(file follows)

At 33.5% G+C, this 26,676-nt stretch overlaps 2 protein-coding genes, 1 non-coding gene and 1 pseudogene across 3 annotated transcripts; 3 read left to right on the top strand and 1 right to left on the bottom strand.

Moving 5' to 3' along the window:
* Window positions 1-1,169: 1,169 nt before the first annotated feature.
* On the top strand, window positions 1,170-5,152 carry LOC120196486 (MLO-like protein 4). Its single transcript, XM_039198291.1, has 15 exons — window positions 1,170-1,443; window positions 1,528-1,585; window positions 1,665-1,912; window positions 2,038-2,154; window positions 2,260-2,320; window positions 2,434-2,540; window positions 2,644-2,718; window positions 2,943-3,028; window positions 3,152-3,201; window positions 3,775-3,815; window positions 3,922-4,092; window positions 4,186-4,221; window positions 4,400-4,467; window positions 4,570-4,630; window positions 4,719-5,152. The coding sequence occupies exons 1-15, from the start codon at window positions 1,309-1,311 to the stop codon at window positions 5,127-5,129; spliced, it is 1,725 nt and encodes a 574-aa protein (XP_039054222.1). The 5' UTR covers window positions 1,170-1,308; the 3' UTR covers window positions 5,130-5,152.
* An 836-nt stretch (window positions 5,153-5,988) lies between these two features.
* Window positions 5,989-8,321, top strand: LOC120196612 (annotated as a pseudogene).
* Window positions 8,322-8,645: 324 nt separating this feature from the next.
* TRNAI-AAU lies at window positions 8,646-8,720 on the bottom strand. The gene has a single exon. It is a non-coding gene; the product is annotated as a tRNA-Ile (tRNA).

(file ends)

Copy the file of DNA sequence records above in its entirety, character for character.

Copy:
At 33.5% G+C, this 26,676-nt stretch overlaps 2 protein-coding genes, 1 non-coding gene and 1 pseudogene across 3 annotated transcripts; 3 read left to right on the top strand and 1 right to left on the bottom strand.

Moving 5' to 3' along the window:
* Window positions 1-1,169: 1,169 nt before the first annotated feature.
* On the top strand, window positions 1,170-5,152 carry LOC120196486 (MLO-like protein 4). Its single transcript, XM_039198291.1, has 15 exons — window positions 1,170-1,443; window positions 1,528-1,585; window positions 1,665-1,912; window positions 2,038-2,154; window positions 2,260-2,320; window positions 2,434-2,540; window positions 2,644-2,718; window positions 2,943-3,028; window positions 3,152-3,201; window positions 3,775-3,815; window positions 3,922-4,092; window positions 4,186-4,221; window positions 4,400-4,467; window positions 4,570-4,630; window positions 4,719-5,152. The coding sequence occupies exons 1-15, from the start codon at window positions 1,309-1,311 to the stop codon at window positions 5,127-5,129; spliced, it is 1,725 nt and encodes a 574-aa protein (XP_039054222.1). The 5' UTR covers window positions 1,170-1,308; the 3' UTR covers window positions 5,130-5,152.
* An 836-nt stretch (window positions 5,153-5,988) lies between these two features.
* Window positions 5,989-8,321, top strand: LOC120196612 (annotated as a pseudogene).
* Window positions 8,322-8,645: 324 nt separating this feature from the next.
* TRNAI-AAU lies at window positions 8,646-8,720 on the bottom strand. The gene has a single exon. It is a non-coding gene; the product is annotated as a tRNA-Ile (tRNA).